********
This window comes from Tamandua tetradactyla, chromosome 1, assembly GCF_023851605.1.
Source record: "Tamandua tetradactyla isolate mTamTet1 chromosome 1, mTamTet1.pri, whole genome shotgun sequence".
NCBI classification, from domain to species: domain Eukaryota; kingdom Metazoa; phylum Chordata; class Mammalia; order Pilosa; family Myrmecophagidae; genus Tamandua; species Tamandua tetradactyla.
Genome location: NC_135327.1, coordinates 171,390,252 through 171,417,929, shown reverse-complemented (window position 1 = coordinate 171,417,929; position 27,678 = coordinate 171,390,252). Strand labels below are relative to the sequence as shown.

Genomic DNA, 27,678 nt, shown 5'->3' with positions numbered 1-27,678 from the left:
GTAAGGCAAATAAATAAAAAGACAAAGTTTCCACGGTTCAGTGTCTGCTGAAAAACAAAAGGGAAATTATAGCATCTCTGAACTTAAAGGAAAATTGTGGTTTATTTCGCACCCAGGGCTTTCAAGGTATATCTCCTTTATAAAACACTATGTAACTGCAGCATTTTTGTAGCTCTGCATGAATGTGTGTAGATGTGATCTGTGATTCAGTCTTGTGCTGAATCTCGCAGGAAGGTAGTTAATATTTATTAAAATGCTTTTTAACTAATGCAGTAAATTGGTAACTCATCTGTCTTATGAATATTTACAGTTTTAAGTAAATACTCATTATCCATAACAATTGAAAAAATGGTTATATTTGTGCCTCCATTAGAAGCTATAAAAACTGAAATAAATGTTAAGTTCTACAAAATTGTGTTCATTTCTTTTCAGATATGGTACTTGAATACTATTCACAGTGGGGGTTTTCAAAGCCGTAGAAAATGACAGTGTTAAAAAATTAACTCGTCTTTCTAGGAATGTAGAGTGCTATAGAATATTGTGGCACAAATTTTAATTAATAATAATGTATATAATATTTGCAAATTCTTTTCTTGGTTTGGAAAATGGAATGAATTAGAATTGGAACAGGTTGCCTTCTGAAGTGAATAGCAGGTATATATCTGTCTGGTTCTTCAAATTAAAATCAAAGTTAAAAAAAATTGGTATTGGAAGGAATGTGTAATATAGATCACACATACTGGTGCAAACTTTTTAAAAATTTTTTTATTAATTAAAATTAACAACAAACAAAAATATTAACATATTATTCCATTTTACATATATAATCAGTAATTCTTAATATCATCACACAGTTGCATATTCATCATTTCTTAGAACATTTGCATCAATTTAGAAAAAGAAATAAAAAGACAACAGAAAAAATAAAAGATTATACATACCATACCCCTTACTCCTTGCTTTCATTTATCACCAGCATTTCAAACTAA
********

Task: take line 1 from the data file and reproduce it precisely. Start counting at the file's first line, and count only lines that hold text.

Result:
This window comes from Tamandua tetradactyla, chromosome 1, assembly GCF_023851605.1.